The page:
11-oxygenated C19 steroids as circulating androgens in women with polycystic ovary syndrome

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Author(s)

    • Yoshida Tomoko
    • Department of Molecular Endocrinology, National Research Institute for Child Health and Development, Tokyo 157-8535, Japan|Department of Advanced Pediatric Medicine, Tohoku University School of Medicine, Tokyo 157-8535, Japan
    • Matsuzaki Toshiya
    • Department of Obstetrics and Gynecology, Graduate School of Biomedical Sciences, Tokushima University, Tokushima 770-8503, Japan
    • Miyado Mami
    • Department of Molecular Endocrinology, National Research Institute for Child Health and Development, Tokyo 157-8535, Japan
    • Saito Kazuki
    • Department of Molecular Endocrinology, National Research Institute for Child Health and Development, Tokyo 157-8535, Japan|Department of Pediatrics, Perinatal and Maternal Medicine (Ibaraki), Graduate School, Tokyo Medical and Dental University, Tokyo 113-8510, Japan
    • Iwasa Takeshi
    • Department of Obstetrics and Gynecology, Graduate School of Biomedical Sciences, Tokushima University, Tokushima 770-8503, Japan
    • Matsubara Yoichi
    • Department of Advanced Pediatric Medicine, Tohoku University School of Medicine, Tokyo 157-8535, Japan|Institute director, National Research Institute for Child Health and Development, Tokyo 157-8535, Japan
    • Ogata Tsutomu
    • Department of Pediatrics, Hamamatsu University School of Medicine, Hamamatsu 431-3192, Japan
    • Irahara Minoru
    • Department of Obstetrics and Gynecology, Graduate School of Biomedical Sciences, Tokushima University, Tokushima 770-8503, Japan
    • Fukami Maki
    • Department of Molecular Endocrinology, National Research Institute for Child Health and Development, Tokyo 157-8535, Japan

Abstract

<p>11-oxygenated C19 steroids (11oxC19s) are newly specified human androgens. Although median serum levels of 11oxC19 were reported to be higher in patients with polycystic ovary syndrome (PCOS) than in unaffected women, inter-individual variations in androgen levels among PCOS patients have poorly been investigated. Here, we quantified four 11oxC19s, <i>i.e.</i>, 11-ketotestosterone (11KT), 11β-hydroxytestosterone (11OHT), 11β-hydroxyandrostenedione (11OHΔ4A), and 11-ketoandrostenedione (11KΔ4A), in blood samples of 28 PCOS patients and 31 eumenorrheic women using liquid chromatography-tandem mass spectrometry. We referred to our previous data of classic androgens in these individuals. We found that 11OHT levels were higher in the PCOS group than in the eumenorrheic group. Moreover, although the median values of 11KT, 11KΔ4A, and 11OHΔ4A were comparable between the two groups, these steroids were markedly increased in some patients. Of the 28 patients, 8 had high levels of both 11oxC19s and classic androgens, whereas 4 had an increase only in 11oxC19 levels, and 12 had an increase only in classic androgen levels. Intragroup variations in androgen levels were relatively large in the PCOS group. Levels of 11OHT and 11KT were significantly higher in overweight/obese patients than in normal weight patients and correlated with body mass indexes. These results highlight the clinical significance of 11oxC19s as circulating androgens in PCOS patients and indicate that the accumulation of 11oxC19s and/or classic androgens is an essential feature of PCOS. The profiles of circulating androgens appear to vary among patients. In particular, overweight/obesity likely enhances the 11oxC19s accumulation in PCOS, although this notion awaits further validation.</p>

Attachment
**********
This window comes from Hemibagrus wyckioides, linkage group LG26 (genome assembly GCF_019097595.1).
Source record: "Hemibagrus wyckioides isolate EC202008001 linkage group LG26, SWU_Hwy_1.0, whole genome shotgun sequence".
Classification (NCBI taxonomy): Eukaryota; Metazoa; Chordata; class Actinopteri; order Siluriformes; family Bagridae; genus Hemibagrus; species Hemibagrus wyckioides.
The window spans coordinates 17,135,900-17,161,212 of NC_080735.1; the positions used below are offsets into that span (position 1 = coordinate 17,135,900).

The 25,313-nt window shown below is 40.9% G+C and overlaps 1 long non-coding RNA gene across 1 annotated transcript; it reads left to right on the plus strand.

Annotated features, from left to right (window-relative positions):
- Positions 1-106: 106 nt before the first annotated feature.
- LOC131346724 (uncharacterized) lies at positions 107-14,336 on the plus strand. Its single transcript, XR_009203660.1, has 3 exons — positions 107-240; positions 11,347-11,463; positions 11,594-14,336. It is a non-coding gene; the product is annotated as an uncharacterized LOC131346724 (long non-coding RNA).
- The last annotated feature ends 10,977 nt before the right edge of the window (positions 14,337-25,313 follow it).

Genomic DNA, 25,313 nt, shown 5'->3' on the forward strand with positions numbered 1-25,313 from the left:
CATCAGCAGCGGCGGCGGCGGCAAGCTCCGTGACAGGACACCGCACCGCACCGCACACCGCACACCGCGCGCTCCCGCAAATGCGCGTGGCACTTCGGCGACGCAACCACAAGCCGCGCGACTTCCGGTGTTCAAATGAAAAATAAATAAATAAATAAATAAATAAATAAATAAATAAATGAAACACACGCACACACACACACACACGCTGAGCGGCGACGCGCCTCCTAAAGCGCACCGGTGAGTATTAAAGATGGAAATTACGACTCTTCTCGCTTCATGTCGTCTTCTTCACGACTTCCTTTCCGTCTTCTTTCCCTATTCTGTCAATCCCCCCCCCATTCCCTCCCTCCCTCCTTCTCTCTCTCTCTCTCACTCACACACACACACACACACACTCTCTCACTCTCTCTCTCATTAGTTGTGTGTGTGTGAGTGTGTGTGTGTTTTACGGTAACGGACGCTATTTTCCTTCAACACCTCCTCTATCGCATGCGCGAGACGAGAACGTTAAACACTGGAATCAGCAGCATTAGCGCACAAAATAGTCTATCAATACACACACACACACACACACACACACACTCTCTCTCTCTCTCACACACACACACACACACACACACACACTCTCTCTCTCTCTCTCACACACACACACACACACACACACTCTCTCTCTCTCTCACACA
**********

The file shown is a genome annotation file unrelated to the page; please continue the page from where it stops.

Journal

  • Endocrine Journal

    Endocrine Journal 65(10), 979-990, 2018

    The Japan Endocrine Society

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